When I logged on to Picnik yesterday I saw that their premium version had been released, and that they were letting users use it for a month.
Picnik has impressed me. If someone said “hey, you would use a Flash image editor in the browser” I would have laughed at them. Why bother? Why wouldn’t I just use a standalone client… especially for something like image work.
I was wrong. One of the tabs in my blogging window has Picnik in it, and I use it for a myriad of simple tasks. Of course, I boot up Photoshop when I need to do anything major, but that is probably only 20% of the time these days.
Thanks to the Picnik team for proving me wrong and building an image web app that is fast and uses all of the network goodness (read and save to Flickr, Picasa, Facebook, etc).
When I dug into it, I quickly found that they were talking about FriendVox which is literally an IM. Who knows if these screenshots are accurate:
As soon as I saw this I said …. NOOOOOOOOOOOOOO. The point isn’t to do yet another IM client. The point to Face IM is to do much more. I don’t need another application that lists the name of various friends giving me no useful information. The point is to have a client that gives me more about my social graph, and if done well, I wouldn’t even have a browser open to Facebook that I have to reload to see if anything is new.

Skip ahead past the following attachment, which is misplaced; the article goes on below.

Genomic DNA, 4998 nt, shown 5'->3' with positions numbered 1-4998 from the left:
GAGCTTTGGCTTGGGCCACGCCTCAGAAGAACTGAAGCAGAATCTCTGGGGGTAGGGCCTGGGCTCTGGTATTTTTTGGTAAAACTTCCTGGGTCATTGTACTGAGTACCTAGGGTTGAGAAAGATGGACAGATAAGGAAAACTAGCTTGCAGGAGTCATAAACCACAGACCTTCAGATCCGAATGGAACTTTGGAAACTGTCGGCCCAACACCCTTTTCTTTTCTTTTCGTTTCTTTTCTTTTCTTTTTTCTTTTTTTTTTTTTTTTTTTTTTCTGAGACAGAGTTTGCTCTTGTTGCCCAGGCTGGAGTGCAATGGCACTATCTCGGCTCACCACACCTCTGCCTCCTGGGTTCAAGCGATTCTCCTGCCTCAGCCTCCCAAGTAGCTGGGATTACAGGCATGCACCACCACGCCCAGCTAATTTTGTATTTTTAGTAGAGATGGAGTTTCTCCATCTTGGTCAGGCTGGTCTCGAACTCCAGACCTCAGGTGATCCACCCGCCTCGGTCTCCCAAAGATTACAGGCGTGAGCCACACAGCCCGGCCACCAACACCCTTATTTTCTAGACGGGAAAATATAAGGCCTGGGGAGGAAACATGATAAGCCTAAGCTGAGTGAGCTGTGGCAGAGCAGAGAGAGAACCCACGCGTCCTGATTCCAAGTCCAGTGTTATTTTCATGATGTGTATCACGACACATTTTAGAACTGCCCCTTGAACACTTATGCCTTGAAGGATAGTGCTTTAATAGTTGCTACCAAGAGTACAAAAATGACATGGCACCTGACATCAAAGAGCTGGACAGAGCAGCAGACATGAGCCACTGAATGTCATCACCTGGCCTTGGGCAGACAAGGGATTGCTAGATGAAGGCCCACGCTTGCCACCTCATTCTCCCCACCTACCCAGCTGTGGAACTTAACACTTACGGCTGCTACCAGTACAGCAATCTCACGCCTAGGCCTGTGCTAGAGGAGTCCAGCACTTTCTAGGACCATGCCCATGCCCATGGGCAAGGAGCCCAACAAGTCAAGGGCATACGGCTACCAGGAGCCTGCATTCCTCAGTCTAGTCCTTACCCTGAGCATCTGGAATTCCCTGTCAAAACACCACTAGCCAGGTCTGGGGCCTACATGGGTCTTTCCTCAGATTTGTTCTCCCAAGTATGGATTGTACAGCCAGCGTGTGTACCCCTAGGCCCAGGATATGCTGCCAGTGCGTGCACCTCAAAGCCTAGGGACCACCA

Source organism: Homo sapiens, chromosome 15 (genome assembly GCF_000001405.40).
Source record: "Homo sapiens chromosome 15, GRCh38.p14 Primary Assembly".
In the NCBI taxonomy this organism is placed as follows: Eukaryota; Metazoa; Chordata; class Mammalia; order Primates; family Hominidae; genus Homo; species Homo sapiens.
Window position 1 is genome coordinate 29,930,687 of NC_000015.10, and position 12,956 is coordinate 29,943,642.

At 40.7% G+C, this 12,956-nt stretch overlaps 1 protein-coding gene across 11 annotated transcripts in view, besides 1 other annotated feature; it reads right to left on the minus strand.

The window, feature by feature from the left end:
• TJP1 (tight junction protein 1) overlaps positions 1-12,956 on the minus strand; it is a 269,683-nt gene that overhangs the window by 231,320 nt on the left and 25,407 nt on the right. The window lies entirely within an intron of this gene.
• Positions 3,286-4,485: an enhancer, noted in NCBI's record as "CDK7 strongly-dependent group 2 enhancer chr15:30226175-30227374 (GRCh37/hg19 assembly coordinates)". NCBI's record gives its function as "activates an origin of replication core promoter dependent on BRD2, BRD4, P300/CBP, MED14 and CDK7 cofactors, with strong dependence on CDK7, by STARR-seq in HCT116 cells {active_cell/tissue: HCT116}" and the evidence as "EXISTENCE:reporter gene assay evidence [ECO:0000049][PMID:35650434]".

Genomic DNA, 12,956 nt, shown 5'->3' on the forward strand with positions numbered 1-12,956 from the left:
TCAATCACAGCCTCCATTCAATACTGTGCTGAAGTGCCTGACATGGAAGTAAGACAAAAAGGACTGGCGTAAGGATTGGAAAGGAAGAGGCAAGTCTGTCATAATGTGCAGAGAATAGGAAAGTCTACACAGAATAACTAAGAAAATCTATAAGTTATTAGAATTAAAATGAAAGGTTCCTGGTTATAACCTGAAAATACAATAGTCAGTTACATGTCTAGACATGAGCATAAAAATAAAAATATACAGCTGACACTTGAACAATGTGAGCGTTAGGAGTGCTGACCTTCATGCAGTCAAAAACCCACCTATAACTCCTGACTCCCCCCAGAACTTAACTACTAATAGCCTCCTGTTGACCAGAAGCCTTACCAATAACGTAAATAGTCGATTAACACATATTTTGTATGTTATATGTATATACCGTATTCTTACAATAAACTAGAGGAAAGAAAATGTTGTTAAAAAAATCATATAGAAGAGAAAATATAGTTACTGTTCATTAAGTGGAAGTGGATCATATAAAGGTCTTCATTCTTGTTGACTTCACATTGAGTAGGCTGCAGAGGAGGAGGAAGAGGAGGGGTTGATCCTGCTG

Cedric and Bob are talking about the Continous Tax that you have to pay when you use dynamic languages.
Really? I have developed fairly large codebases in dynamic and static languages, and I never found this the case. In fact, if I had to make a gross generalization I would have to say:
The dynamic language projects had less code, and it was easier for the team to maintain
The dynamic language projects had small teams, so it was easier for us to maintain (we could do more with less)
The Java projects were often over engineered (not a problem with Java per se, but epidemic to a large part of the community)
Of course, I have seen projects in both worlds that had to pay a lot of continuous tax. This was normally due to bad design, a poor choice of tools, a poor choice of developers, and a myriad of other reasons that had NOTHING to do with static vs. dynamic.